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Dublin: 10 °C Tuesday 19 November, 2019
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For those about to rock: how to play some songs on the Google Doodle

The Les Paul Doodle proved such a hit that Google left it there for another day. Here’s some basic tunes to practice.

GOOGLE’S TIME-SINKING Les Paul-themed Doodle – put on the site’s homepage yesterday to mark the 96th birthday of the legendary jazz guitarist and inventor – has been left live on the page for a second day as a result of its overwhelming popularity.

The Doodle – visible on the Google homepage, and which makes music if you hover your house over its six (well, ten) strings – also works through a user’s keyboard, and now even allows you to share your tunes with others through a simple recording facility.

[Edit: Some Irish readers are telling us they can't see the Doodle on their homepages any more - it's still available if you visit google.com, rather than google.ie. There's a link on the Irish homepage to send you there.]

As it’s Friday – and how everyone always feels like letting their hair down at the end of a week after a Bank Holiday – we thought we’d give you a quick tutorial on how to play actual songs on the tune.

The Basics

Although more experienced guitarists will notice that the Google Doodle isn’t theoretically sound (on stringed instruments, longer strings produce lower notes, but the Doodle ignores this theory), working the Doodle through the keyboard is a little like playing an actual keyboard.

The ten notes on the Doodle – which range from the B-just-below-middle-C to the G an octave beneath it – are all directly linked to the row of 10 numerical keys at the top of your computer keyboard. (They’re synced with other keys too, but the numbers are the easiest to deal with.)

To activate the keyboard mode, click the little ‘record’ icon twice (this will turn it on and off again). You can then play the notes by pressing the buttons 1 through 0. These correspond to the notes in ascending order.

The notation we’re using here is of the sort | 7 6 5 6 | 7 7 7 _ | 6 6 6 _ | 7 9 9 _ | . This corresponds (roughly) to musical bars, where the blank underscore space means a ‘rest’.

Mary Had A Little Lamb

Let’s start with an easy one, involving only five keys. It’s simple enough – it’s actually what we used just above.

| 7 6 5 6 | 7 7 7 _ | 6 6 6 _ | 7 9 9 _ |

| 7 6 5 6 | 7 7 7 7 | 6 6 7 6 | 5 _ _ _ |

If you want to play the full ‘and everywhere that Mary went’ version, replace the last _ with a 2 and repeat. Simples! Here’s our example.

Three Blind Mice

Again, a relatively simple one, though a little bit longer.

| 3 _ _ 2 _ _  | 1 _ _  _ _ _  | 3 _ _ 2 _ _ | 1 _ _  _ _ _ |

| 5 _  _  4 _ 4 | 3 _ _  _ _ _ | 5 _  _  4 _ 4 | 3 _ _  _ _ 5 |

| 8 _ 8 7 6 7 | 8 _ 5 5 _ 5 | 8 8 8 7 6 7 | 8 _ 5 5 5 5 |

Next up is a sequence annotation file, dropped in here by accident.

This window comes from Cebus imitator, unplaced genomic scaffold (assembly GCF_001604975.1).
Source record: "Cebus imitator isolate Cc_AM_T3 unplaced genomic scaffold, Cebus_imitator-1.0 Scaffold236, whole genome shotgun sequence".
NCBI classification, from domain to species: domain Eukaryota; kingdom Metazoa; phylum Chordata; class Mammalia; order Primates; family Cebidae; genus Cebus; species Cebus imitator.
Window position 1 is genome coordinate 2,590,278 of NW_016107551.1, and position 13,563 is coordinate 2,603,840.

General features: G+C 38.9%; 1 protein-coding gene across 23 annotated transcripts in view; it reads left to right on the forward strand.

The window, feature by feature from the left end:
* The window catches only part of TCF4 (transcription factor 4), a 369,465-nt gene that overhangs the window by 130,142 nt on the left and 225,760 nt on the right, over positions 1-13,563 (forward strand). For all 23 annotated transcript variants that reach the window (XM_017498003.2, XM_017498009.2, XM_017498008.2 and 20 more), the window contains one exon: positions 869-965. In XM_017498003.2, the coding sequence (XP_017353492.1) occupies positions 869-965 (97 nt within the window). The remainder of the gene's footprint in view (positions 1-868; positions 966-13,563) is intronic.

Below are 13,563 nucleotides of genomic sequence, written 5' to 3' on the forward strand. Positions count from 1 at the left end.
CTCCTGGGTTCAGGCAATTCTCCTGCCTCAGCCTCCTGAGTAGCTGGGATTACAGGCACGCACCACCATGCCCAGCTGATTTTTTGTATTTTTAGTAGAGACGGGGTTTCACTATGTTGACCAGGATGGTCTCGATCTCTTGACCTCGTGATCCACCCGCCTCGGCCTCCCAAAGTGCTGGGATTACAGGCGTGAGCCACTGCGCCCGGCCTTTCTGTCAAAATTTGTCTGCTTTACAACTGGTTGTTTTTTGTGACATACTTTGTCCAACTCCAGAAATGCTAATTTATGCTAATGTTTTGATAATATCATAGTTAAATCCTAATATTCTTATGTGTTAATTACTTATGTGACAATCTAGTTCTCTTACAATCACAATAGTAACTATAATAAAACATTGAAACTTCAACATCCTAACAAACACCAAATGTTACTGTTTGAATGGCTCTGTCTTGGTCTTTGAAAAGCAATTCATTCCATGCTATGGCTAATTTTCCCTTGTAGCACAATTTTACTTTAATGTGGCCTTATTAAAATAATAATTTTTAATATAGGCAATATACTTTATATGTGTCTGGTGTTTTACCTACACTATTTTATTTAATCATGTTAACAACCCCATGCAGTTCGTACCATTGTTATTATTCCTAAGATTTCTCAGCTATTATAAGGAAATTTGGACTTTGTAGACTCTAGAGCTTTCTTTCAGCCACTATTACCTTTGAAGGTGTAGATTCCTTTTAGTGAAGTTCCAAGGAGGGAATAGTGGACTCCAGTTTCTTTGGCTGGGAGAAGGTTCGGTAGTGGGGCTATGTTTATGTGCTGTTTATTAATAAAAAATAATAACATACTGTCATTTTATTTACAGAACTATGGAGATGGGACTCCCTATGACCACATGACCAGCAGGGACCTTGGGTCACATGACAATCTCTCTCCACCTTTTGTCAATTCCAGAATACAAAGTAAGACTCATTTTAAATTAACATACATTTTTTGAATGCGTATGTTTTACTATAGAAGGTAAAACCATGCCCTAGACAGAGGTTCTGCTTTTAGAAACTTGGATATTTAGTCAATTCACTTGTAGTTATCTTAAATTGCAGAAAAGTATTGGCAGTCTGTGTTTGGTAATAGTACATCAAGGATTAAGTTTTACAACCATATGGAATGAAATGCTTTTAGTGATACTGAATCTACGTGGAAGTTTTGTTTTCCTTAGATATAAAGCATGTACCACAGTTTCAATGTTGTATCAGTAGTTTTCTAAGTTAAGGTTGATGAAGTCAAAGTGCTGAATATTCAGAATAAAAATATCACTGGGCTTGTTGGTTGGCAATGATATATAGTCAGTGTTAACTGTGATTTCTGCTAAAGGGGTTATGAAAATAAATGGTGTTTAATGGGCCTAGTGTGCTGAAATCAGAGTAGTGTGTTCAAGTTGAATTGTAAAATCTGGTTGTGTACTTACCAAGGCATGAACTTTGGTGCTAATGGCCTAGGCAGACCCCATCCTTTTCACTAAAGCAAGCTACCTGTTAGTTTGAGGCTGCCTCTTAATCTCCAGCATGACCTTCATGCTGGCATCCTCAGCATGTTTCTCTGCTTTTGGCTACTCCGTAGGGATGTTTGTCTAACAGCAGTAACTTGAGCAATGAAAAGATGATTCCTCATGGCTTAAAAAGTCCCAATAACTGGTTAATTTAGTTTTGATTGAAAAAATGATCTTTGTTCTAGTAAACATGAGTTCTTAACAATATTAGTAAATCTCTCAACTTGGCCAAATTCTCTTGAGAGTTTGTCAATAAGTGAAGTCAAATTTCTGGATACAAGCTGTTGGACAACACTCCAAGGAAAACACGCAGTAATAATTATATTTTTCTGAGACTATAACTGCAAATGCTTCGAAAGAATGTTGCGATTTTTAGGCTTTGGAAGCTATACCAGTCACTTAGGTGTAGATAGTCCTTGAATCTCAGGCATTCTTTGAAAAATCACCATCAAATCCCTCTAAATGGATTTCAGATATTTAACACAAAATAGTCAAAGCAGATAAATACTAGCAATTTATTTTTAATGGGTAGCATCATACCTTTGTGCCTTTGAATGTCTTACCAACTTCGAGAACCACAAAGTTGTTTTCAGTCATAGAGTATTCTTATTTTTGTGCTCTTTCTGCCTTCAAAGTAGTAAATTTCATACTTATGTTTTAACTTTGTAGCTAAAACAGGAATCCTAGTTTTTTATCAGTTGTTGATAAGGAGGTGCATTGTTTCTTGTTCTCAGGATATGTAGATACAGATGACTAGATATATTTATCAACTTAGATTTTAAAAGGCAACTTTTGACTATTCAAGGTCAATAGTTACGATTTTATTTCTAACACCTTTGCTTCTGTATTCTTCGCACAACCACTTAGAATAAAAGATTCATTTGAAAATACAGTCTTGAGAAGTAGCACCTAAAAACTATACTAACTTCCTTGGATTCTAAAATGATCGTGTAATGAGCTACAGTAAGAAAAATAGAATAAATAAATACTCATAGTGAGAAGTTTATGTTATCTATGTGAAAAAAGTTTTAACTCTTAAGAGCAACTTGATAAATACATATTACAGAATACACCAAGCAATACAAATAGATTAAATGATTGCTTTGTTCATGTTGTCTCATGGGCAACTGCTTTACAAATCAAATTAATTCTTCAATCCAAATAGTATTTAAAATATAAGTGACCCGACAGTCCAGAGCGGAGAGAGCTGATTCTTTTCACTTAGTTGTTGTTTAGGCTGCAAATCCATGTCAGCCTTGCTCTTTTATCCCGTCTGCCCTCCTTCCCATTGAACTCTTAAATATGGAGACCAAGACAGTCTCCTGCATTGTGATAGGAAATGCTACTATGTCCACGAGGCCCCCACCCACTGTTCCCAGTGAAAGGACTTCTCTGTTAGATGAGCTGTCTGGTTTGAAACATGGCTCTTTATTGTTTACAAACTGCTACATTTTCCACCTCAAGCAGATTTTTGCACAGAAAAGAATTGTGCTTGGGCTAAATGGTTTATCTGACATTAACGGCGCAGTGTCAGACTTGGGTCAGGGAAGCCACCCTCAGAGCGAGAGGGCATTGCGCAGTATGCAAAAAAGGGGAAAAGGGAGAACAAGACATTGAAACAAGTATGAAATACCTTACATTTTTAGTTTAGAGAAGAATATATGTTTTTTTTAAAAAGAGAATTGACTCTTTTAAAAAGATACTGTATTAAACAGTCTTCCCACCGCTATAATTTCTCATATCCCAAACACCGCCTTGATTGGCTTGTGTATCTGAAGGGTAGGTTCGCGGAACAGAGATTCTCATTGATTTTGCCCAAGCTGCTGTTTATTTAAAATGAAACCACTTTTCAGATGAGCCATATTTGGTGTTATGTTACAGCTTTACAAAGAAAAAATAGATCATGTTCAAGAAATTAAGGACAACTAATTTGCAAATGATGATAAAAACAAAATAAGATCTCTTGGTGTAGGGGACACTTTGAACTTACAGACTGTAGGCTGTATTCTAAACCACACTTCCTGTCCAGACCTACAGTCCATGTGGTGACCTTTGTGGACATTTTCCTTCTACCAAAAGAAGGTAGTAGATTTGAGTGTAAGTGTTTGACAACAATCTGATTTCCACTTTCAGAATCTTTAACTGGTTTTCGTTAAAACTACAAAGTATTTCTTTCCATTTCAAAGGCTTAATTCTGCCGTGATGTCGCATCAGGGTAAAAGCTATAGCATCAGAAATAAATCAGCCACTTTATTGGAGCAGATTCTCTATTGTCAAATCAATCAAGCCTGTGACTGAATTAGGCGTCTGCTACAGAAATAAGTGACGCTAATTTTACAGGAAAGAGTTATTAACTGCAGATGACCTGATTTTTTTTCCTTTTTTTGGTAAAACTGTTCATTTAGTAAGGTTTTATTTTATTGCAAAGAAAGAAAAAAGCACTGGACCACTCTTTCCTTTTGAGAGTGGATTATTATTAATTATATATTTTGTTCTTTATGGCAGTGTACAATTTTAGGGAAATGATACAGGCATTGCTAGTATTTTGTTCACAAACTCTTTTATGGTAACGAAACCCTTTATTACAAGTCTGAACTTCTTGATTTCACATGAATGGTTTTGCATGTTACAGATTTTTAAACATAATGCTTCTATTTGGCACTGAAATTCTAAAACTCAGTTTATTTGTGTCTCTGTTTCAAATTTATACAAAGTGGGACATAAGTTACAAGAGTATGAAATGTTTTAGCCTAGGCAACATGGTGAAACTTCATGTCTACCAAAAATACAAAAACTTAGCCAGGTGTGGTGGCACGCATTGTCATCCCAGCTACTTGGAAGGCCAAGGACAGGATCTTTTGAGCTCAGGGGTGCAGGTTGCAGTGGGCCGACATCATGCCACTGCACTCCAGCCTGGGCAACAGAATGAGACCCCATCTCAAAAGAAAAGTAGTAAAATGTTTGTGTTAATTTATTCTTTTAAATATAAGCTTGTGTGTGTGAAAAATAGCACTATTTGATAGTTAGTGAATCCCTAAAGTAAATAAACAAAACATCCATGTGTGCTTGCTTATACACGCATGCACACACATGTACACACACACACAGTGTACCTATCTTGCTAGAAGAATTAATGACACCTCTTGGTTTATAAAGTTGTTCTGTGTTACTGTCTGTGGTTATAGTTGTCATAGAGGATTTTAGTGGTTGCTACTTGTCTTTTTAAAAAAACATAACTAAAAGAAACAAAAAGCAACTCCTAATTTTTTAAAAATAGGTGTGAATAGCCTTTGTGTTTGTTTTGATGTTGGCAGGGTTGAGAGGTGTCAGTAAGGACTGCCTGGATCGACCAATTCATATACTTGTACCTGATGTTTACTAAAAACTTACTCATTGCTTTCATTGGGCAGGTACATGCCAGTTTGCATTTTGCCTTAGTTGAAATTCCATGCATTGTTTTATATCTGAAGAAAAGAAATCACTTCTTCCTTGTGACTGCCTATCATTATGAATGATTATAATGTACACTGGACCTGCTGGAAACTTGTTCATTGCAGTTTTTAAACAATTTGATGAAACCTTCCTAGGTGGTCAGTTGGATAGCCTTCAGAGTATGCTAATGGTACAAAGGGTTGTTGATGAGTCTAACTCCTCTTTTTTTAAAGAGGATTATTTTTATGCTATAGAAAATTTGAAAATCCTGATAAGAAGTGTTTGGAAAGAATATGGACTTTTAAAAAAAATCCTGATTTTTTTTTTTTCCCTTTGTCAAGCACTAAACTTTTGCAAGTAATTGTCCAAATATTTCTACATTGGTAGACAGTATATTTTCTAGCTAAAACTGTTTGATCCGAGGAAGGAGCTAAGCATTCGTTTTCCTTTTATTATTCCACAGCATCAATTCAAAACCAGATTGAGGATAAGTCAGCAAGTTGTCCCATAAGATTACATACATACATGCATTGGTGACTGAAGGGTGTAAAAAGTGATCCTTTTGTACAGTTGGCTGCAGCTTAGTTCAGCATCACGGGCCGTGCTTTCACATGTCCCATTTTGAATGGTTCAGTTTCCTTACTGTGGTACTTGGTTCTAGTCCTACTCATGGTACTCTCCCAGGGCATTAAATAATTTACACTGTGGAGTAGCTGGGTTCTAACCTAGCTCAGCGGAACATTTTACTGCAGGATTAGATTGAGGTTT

| 8 _ 8 7 6 7 | 8 5 5 5 _ 4 | 3 _ _ 2 _ _ | 1 _ _  _ _ _ |

Trickier, but still cool to do. Here’s an example.

Imperial March (Star Wars)

We’ll have to warn you: this version is far from orchestral. It’s also incomplete: the Doodle doesn’t handle stuff in minor keys very well, so it’s only the first few bars.

| 3 _ _ 3 _ _ | 3 _ _ 1 _ 5 | 3 _ _ 1 _ 5 | 3 _ _  _ _ _ |

| 7 _ _ 7 _ _ | 7 _ _ 8 _ 7 | 3 _ _ 1 _ 5 | 3 _ _  _ _ _ |

It’s a bit rubbish, but cool to scare people. Here’s our attempt.

Pachelbel’s Canon in D (actually in G)

One you’ll definitely know. There’s one addition we’ll need to make here: when you see two or more numbers written directly alongside each other, like | 15 _ _ 15 _ _ | , this means you should play both at the same time.

| 1580 _ 579 _ | 68 _ 357 _ | 46 _ 135 _ | 46 _ 579 _ |

Our take.

Bolero

Keeping the classical theme – the best-known work of Maurice Ravel, or of Torvill and Dean.

| 8 _ _ _ | _ _ 7 8 | 9 8 7 6 | 8 _ 8 6 | 8 _ _ _ | _ _ 7 8 |

| 6 5 3 4 | 5 _ _ _ | _ _ _ _ | _ 4 3 2 | 3 4 5 6 | 5 _ _ _ |

| _ _ _ _ | _ 6 7 6 | 5 4 3 2 | 3 2 1 _ | _ _ _ _ | _ _ _ _ |

Here’s our terrible, terrible attempt.

James Bond Theme – a duet

Here’s one you can play with a friend. One of you will be playing the bass line, and the other the melody.

The bass line is a little bit off, because the Doodle doesn’t handle chromatics, so you’ll need to make do with a slight adjustment. It’s also short, because of the limit on the notes the Doodle can play.

Here’s the bass line (which sounds like this):

| 3 _ _ _ 6 _ _ _ | 4 _ _ _ 6 _ _ _ | 5 _ _ _ 6 _ _ _ | 4 _ _ _ 6 _ _ _ |

| 3 _ _ _ 6 _ _ _ | 4 _ _ _ 6 _ _ _ | 5 _ _ _ 6 _ _ _ | 4 _ _ _ 6 _ _ _ |

This is then repeated, while the second person plays something that sounds like this:

| 6 _  7 7 7 _ 7 _ | _ _ 6 _ 6 _ 6 _ | 6 _ 8 8 8 _ 8 _ | _ _ 7 _ 7 _ 7 _ |

Amhrán na bhFiann

We’re going old school and finishing, as all nightclubs used to, with the National Anthem. This has no backing chords (though you could try if you’re adventurous), so here goes:

| 8 _ _ 9  | 0 _ 8 _  | 5 _ _ _  | _ _ 5 _  |

| 6 _ _ 6 | 4 _ 6 _  | 5 _ _ 6 | 5 _ _ _  |

| 8 _ _ _  | 7 _ _ _  | 6 _ _ _  | _ _ 7 8 |

| 9 _ _ 0 | 9 _ 6 _  | 7 _ _ _  | _ _ _ _  |

| 8 _ _ 9 | 0 _ 8 _  | 5 _ _ _  | _ _ 5 _  |

| 6 _ _ 6 | 4 _ 6 _  | 5 _ _ 6 | 5 _ _ 6 |

| 7 _ _ _  | 7 _ _ 7 | 7 _ 7 _  | 6 _ _ 5 |

| 5 _ _ _ | _ _ 5 _  |

| 4 _ _ 3 | 4 2 3 4 | 5 _ _ 6 | 5 _ 8 _  |

| 7 _ 6 _  | 7 _ 6 _  | 5 _ 4 _  | 2 _ 5 _  |

| 3 _ 1 3 | 5 _ _ 5 | 6 7 8 9  | 0 _ _ _  | _ _ 8 6  |

| 5 8 _ 0 | 9 _ _ 8 | 8 _ _ _ |

Stand to attention, please, as we play our version, split by Google into two parts: Part 1, Part 2.

Figured out how to play any other songs? Let us know in the comments.

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About the author:

Gavan Reilly

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